After over a year of watching all the fun as a preschooler, Ava was absolutely thrilled to finally be able to participate on her house team. Her class swam the width of the pool using their favorite stroke. Ava did the breast stroke and was very excited to earn a point for her team. She was a little disappointed that it was more ofan exhibition instead of a proper race, but had a great time! She loves school, by the way. All of it! Ava's class focused on transportation and a unit called A Seed is a Promise, focusing on how plants grow.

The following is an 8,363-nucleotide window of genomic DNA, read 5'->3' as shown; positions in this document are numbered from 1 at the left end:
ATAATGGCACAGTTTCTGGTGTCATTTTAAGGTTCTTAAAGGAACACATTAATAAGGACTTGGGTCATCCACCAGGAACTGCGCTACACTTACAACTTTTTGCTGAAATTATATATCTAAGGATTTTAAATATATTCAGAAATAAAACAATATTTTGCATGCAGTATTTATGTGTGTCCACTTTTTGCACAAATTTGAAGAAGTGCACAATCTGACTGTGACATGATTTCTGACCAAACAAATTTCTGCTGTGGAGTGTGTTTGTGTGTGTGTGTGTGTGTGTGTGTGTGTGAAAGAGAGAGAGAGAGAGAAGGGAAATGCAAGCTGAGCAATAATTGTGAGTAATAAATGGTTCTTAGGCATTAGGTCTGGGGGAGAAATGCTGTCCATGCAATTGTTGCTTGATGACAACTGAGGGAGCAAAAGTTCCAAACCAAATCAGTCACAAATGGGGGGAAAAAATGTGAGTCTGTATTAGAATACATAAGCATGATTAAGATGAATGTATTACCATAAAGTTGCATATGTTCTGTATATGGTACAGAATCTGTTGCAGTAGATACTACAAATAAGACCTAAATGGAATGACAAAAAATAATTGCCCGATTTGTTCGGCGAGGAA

Other signs of Christmas are more traditional, but they still bear a unique Tanzanian flavor. Listening to Nat King Cole and Bing Crosby is a bit surreal! We are approaching our 2 year anniversary here in Tanzania. Some days it feels like we've only just arrived; on others, our former Minnesota lives seem very vague and fuzzy. We've faced another year of challenges, some of them monumental (and hopefully once in a lifetime). I don't think we are yet at the point where we "rejoice in our sufferings." We'd rather skip ahead a couple chapters in Romans to "knowing that in all things God works for good." When we focus on God's intent for good, we stop trying to figure out why and start to look at how--as in how we can move forward and use our experiences in a way that glorifies Him. Now, if only those answers could be made painfully obvious!